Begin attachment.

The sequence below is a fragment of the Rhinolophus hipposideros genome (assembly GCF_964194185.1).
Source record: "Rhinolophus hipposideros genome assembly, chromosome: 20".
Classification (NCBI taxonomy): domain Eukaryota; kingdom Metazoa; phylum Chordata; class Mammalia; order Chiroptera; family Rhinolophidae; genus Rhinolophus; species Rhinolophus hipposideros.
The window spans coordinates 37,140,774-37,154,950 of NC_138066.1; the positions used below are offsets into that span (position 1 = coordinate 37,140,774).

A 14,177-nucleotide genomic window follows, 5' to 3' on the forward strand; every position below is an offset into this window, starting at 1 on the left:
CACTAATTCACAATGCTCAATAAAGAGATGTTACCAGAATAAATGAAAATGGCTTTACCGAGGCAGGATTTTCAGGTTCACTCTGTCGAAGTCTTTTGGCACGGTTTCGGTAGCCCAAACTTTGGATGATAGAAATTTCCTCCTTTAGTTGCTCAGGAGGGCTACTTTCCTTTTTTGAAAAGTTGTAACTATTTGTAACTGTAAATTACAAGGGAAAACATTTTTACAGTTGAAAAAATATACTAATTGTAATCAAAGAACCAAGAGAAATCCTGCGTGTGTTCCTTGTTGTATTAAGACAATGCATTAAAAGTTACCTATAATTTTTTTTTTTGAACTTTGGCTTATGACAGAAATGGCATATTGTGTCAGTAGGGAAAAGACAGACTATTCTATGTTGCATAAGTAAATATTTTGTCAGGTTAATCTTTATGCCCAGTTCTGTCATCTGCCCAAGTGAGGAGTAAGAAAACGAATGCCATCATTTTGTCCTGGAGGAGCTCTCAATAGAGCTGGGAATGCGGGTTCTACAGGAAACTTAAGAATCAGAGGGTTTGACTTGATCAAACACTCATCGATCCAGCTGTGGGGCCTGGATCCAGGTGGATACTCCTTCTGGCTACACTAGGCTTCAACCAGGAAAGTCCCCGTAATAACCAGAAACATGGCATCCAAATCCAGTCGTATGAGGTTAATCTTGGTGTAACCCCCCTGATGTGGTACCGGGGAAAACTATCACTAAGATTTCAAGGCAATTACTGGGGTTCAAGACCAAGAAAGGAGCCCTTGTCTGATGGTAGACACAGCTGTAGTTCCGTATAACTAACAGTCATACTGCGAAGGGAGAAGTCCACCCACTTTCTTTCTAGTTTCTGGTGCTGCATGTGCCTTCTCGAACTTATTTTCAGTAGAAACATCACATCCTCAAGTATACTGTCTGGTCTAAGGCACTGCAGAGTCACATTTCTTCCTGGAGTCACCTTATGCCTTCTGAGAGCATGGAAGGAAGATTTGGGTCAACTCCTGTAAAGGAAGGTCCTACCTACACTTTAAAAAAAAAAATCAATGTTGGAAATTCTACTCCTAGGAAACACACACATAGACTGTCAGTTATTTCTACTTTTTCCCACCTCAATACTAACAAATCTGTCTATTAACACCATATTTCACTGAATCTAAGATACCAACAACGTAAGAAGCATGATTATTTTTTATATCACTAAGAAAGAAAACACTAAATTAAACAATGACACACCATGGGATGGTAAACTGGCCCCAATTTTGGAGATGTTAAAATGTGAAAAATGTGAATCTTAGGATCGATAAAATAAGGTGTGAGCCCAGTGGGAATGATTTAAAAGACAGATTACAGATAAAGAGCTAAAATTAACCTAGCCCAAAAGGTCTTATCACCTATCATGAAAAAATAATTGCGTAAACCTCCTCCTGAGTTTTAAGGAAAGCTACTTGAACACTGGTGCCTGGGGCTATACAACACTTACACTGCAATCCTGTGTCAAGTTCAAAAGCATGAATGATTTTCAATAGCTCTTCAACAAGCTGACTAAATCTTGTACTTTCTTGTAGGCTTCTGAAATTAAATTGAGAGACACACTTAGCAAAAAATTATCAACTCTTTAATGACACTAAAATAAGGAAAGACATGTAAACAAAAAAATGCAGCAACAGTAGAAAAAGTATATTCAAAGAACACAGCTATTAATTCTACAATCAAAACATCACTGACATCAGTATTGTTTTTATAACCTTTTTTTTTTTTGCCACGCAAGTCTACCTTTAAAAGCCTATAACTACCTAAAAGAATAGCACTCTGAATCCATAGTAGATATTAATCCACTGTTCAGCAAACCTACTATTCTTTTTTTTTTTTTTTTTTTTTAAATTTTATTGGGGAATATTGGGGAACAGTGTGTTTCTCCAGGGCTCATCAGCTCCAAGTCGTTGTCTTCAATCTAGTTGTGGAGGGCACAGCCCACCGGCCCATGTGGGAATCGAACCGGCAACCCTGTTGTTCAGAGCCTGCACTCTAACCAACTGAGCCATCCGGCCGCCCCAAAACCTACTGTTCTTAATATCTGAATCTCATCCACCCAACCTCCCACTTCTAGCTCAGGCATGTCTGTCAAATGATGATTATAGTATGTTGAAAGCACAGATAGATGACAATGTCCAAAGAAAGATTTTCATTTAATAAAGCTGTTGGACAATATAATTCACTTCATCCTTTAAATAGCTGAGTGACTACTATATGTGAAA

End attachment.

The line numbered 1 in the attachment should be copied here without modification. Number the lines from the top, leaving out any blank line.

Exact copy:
The sequence below is a fragment of the Rhinolophus hipposideros genome (assembly GCF_964194185.1).